Rev. Edward Mason has seen many changes in Brooklyn during his 37 years in the ministry there — most recently parishioners forced to move due to rising home prices.
As pastor of a pair of congregations in Ocean Hill and Brownsville (Our Lady of Mercy and Our Lady of Presentation-Loreto), the Bushwick resident has been an advocate for his congregants, including in the realm of housing. His churches and others nearby, collectively known as East Brooklyn Congregations, are the developers of Nehemiah houses.
Widely considered a success, the Nehemiah program began in 1983 and has to date produced over 4,000 single-family homes purchased at below-market rates by their occupants in eastern Brooklyn.
A few years ago, the New York City native took exception to a broker calling his area Crown Heights, and defended Ocean Hill-Brownsville as a distinct community.
Currently, the church is helping tenants organize to improve their buildings and has filed several cases in housing court on behalf of tenants.
We recently caught up with Rev. Mason at Our Lady of Mercy on Mother Gaston Boulevard in Brownsville to talk about advocacy, the needs of his parishioners, and to find out what’s new.
Q: How have things changed here in the past 20 or so years?
A: It’s Brooklyn, New York, so change is inevitable. It’s something no one could have ever predicted at this scale. Unfortunately, many people in the parish are being pushed out. A generation of potential homeowners weren’t able to take that step because of price increases and the fact that there were no homes to be bought, and we’ve seen many parishoners who have had to leave for Queens, Long Island, and New Jersey.
Let’s also look back 20 years — Brownsville was devastated and nobody was living here. We’re surrounded by the Nehemiah Homes here, which the church has built. We were able to get the land here in East Brooklyn and we’ve built over 4,000 single family homes for moderate to low-income families here. We sold the homes for $1,000 over cost, and it worked. 45 to 50 percent of the buyers in the homes have come of out New York City housing projects, proving that some residents just needed the opportunity.
Q: What do you think Brownsville residents need?
A: I’ll give you the top five needs together – they’re all affordable housing. If you can’t afford to live here, nothing else matters. I think that’s the defining issue for East Brooklyn at this point.
Q: In regards to outside forces of gentrification, what has the reaction here been like?
A: I’ll be honest, I am amazed, impressed, and heartened by the lack of bad feelings and potential violence that has come with the newcomers. Newcomers aren’t the developers or real estate people — they’re just trying to live their lives. They’re largely living side by side with people whose lives are being changed negatively by these newcomers, mostly in peace.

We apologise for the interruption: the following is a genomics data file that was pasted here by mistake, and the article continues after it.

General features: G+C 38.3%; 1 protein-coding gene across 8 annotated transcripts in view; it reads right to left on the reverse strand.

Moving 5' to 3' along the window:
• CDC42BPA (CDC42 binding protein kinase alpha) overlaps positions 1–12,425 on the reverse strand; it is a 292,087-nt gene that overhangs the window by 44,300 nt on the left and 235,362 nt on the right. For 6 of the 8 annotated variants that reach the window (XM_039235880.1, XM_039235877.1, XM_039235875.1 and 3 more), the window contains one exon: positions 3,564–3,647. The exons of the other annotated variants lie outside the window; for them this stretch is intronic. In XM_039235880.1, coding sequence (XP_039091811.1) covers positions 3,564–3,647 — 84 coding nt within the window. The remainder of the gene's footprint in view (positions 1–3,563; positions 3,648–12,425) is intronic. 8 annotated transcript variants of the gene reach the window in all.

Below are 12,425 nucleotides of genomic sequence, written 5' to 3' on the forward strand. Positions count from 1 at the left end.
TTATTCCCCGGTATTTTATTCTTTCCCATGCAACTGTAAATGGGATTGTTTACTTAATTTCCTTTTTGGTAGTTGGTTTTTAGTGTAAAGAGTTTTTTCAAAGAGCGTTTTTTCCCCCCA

My point from the beginning has been that gentrification is not a natural phenomenon. There are parts of it that happen, but much of it happens from human decision from real estate people, developers and politicians.
Q: Where do you see this process going next?
A: I think that parts of East New York and Cypress Hills will change even faster than Bushwick has. Much less of those areas is rent stabilized and protected, and there’s the J train out there. I think a number of older people who are homeowners, who might have bought a home for $75,000 decades ago, will sell and make 10 times that and live very well somewhere else.
Q: Are there any other underlying issues that you think people don’t always see?
A: I think we need to look at rebuilding the fabric of communities. We’re in a housing crisis where we’re building at all costs. We’re building in parking lots on unused NYCHA land — why not build a garden on that land? It adds to the dignity of the community, and that’s not a conversation we’re even having anymore.
Q: What role do the local parishes play to help locals find housing?
A: We try to provide resources through education and organization. However, we’re reaching out to sources of housing on our accord too. The government has ideas, not plans. I’m waiting on action steps to preserve housing.
The churches around here reach out through EBC (East Brooklyn Congregations), and we’re looking to reach out to the private sector — potentially Wall Street. They can save this city for the people who live here.
Q: Anything else you would like to add?
In terms of what we’re doing on the ground, we’re providing advocacy for tenants rights to try to organize buildings. We’ve brought several cases into housing court on behalf of tenants. We’re working to provide that advocacy to advise tenants of what their rights are and more.
Demographics are changing, certainly — we have 1,700 units of NYCHA housing in this parish — I believe that an important aspect of what we need to do here is advocate for the people who make up this neighborhood and want to be here. We just want to bring about good things to people who live here.
- What Is Gentrification, Anyway?
- 5 Ways to Fight Gentrification
- ‘The New Brooklyn’ Looks at Gentrification, Inequality, Growth